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Thank you Colonel McDonough, Mr. Secretary, General Berger and Vice Admiral Buck … it is an honor to share the dais with you today. I want to congratulate our Second Lieutenants … welcome to the Fleet, shipmates!
Class of 2023, starting on I-Day and throughout Plebe Summer, your mettle was tested. At Sparta on the Severn, you learned to follow first and to fully support each other through thick and thin. Morally, mentally, and physically, you proved that you are made of the right stuff – your Plebe Summer Detailers deemed you worthy of the Brigade. And then, upon joining the Brigade, you quickly learned that pain didn’t end with Plebe Summer.
Throughout your four years by the Bay, through blood, through sweat, and through many sleepless nights, you not only paid your dues, but you forged a new you … a resilient, honor-bound, and truly dedicated Naval Academy Graduate.
A moment from now, when you launch your white Midshipmen caps into the air, you should take enormous pride. Take in the majesty of what moment signifies. And then afterwards, take some time today to hug friends, to thank family. Breathe in that Annapolis saltwater-rich air and take stock of this accomplishment.
From now on, when you strut around Annapolis and walk back on the Yard, do so with clear eyes and zero fear … for you are no longer a Midshipman.
Now, as your time “by the Bay” comes to an end, steel yourselves, for another worthy yet grueling journey awaits you. When you swear the Oath of Office and don your new covers with the officer’s crest, you begin the next chapter of your Naval adventure.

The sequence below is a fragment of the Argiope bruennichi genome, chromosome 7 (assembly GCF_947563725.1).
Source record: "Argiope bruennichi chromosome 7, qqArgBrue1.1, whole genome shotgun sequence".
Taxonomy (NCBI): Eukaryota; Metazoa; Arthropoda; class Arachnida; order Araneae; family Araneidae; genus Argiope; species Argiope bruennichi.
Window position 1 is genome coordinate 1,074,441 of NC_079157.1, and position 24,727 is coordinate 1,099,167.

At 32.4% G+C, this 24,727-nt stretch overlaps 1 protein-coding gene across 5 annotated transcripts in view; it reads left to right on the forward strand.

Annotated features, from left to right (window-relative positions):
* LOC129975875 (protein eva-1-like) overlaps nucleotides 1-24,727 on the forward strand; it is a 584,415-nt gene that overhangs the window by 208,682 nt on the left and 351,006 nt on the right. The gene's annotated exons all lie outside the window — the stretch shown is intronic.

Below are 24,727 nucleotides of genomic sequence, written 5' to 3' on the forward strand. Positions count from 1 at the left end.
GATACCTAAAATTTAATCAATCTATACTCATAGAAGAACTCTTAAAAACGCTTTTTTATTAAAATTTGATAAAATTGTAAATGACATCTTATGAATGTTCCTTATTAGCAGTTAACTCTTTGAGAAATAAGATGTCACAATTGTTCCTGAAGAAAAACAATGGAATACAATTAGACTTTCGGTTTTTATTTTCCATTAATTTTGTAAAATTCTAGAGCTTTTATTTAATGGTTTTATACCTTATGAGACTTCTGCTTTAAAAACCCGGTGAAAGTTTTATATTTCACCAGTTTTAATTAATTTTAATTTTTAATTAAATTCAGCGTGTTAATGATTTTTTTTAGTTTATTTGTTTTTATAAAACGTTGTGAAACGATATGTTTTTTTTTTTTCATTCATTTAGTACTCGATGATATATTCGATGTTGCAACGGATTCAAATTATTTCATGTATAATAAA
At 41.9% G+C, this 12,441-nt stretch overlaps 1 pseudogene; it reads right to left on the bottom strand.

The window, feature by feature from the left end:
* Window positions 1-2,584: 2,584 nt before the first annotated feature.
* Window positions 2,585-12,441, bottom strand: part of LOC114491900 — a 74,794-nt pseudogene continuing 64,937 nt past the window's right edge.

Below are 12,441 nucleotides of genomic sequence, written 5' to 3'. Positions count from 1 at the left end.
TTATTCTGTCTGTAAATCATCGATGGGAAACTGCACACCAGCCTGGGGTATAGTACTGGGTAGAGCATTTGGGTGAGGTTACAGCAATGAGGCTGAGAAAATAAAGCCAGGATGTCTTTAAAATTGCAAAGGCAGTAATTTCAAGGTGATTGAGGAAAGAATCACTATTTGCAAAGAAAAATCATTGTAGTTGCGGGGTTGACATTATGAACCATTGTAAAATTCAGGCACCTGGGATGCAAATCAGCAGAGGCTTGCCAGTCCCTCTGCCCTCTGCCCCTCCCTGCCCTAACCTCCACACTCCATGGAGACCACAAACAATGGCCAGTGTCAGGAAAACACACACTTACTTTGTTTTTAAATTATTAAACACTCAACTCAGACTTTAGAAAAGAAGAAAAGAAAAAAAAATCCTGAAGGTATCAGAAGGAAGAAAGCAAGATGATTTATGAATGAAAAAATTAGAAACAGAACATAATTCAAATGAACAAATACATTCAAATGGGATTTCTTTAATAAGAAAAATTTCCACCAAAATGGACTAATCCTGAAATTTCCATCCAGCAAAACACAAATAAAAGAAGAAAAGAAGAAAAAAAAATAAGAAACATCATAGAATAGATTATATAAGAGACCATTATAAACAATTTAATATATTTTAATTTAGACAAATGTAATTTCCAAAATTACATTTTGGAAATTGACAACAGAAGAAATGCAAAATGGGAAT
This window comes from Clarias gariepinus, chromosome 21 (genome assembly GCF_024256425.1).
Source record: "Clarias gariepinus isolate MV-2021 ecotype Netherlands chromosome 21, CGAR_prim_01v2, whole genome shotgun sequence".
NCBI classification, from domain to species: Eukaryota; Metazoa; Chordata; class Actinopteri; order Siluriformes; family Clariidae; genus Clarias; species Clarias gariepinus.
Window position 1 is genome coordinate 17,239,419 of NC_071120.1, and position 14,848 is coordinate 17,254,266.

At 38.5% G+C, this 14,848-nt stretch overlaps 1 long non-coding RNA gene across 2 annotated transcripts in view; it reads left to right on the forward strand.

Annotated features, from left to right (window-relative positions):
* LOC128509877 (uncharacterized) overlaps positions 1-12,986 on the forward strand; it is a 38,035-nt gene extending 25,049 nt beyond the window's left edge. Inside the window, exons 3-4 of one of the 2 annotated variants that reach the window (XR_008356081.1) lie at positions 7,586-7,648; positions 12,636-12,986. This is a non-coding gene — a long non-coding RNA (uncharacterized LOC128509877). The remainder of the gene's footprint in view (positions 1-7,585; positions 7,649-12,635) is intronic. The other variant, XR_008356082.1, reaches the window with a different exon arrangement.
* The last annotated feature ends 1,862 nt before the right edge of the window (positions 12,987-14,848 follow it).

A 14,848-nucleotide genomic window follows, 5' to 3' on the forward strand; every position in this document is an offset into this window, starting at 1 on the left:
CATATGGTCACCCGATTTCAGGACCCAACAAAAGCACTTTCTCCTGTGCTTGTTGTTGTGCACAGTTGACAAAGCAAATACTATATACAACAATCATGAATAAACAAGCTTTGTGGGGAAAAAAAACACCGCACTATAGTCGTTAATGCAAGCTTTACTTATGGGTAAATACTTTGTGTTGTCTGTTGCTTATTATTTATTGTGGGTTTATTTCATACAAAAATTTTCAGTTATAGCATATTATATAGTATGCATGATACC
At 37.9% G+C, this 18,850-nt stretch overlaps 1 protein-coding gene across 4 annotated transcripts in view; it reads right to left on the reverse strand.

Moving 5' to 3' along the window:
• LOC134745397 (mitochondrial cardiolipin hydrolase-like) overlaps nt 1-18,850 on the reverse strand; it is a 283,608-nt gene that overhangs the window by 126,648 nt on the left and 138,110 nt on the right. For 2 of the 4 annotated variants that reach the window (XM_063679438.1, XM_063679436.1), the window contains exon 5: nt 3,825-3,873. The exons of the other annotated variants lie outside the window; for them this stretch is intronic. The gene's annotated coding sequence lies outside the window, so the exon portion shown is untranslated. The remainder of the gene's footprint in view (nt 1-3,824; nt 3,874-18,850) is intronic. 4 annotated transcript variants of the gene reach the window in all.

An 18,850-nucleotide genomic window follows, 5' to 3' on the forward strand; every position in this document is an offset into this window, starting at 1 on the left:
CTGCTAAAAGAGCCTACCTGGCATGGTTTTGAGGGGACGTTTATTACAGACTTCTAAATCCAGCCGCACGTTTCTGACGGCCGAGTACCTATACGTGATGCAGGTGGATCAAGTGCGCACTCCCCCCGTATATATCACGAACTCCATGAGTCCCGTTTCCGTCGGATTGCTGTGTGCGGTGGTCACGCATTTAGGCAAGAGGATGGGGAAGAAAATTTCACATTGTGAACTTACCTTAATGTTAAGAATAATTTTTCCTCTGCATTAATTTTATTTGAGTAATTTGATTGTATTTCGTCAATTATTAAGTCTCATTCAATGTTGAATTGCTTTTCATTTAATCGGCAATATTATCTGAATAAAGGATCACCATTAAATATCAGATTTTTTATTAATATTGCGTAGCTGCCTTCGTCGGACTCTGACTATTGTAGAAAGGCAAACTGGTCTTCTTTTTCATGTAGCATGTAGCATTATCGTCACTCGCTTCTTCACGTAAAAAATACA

Soon you will be putting leadership lessons learned at Luce to the test: on ships, on submarines, on aircraft carriers, in aviation squadrons, at SEAL Teams, and EOD Mobile Units. The burden of leadership no doubt can be trying, but your purpose is unparalleled when you lead in the Armed Services.
The fifth law of the Navy, as you know well remains, “On the strength of one link of the cable … Dependeth the might of the chain … Who knows when thou mayest be tested? … So live that thou bearest the strain!” No matter if your service lasts five or forty years, I challenge you to seek self-improvement every day. In doing so, you improve the fighting position for yourself and your shipmates.
Never forget that while so much depends upon your leadership, your moral courage, and your ability to be decisive at the critical point … you are never alone in any fight and you have friends all around you … serving from the seabed to the skies. I have found that Sailors just want to be led well and treated with respect.
In the end, if you take care of your Sailors and listen to your Chiefs, you will have all the loyalty and wisdom you need to succeed.
Before I administer the Oath, I want you soon-to-be ensigns to take a breath, a pause, and consider the moral undertaking of this commitment: … taking an oath to support and defend the Constitution.
This oath you take is to an idea. Unlike other militaries, we do not swear fealty to a king, or pledge allegiance to a dictator, or commit ourselves to a political faction. We are stewards of the Republic and sworn to this ideal and the promise of America against all enemies, foreign and domestic.
America’s true source of strength has always been its people. Its true source of strength is you. You have signed on the dotted line to serve our country and defend our Nation’s values … our fellow citizens … and our way of life.
I wish you the best, and I beam with pride as I see such strong men and women of Honor, Courage, and Commitment about to become the next links in the long Blue & Gold chain.
Adm. Mike Gilday
30 May 2023
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